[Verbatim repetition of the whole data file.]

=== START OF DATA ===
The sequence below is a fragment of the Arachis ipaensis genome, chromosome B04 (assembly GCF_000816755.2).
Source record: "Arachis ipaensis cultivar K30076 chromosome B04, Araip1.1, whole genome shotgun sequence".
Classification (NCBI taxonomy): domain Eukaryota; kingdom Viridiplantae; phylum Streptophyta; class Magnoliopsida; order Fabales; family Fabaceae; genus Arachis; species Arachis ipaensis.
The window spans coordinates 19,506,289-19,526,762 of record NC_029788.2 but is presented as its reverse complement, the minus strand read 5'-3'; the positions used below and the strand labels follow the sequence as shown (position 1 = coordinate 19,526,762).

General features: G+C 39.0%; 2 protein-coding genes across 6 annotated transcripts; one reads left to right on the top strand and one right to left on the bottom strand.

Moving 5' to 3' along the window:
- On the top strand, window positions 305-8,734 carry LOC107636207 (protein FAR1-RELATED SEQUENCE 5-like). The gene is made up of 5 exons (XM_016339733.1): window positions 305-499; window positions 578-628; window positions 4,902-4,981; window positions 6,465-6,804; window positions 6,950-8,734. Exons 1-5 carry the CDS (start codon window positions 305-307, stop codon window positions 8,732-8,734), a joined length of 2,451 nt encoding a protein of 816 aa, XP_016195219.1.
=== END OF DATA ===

The sequence below is a fragment of the Arachis ipaensis genome, chromosome B04 (assembly GCF_000816755.2).
Source record: "Arachis ipaensis cultivar K30076 chromosome B04, Araip1.1, whole genome shotgun sequence".
Classification (NCBI taxonomy): domain Eukaryota; kingdom Viridiplantae; phylum Streptophyta; class Magnoliopsida; order Fabales; family Fabaceae; genus Arachis; species Arachis ipaensis.
The window spans coordinates 19,506,289-19,526,762 of record NC_029788.2 but is presented as its reverse complement, the minus strand read 5'-3'; the positions used below and the strand labels follow the sequence as shown (position 1 = coordinate 19,526,762).

General features: G+C 39.0%; 2 protein-coding genes across 6 annotated transcripts; one reads left to right on the top strand and one right to left on the bottom strand.

Moving 5' to 3' along the window:
- On the top strand, window positions 305-8,734 carry LOC107636207 (protein FAR1-RELATED SEQUENCE 5-like). The gene is made up of 5 exons (XM_016339733.1): window positions 305-499; window positions 578-628; window positions 4,902-4,981; window positions 6,465-6,804; window positions 6,950-8,734. Exons 1-5 carry the CDS (start codon window positions 305-307, stop codon window positions 8,732-8,734), a joined length of 2,451 nt encoding a protein of 816 aa, XP_016195219.1.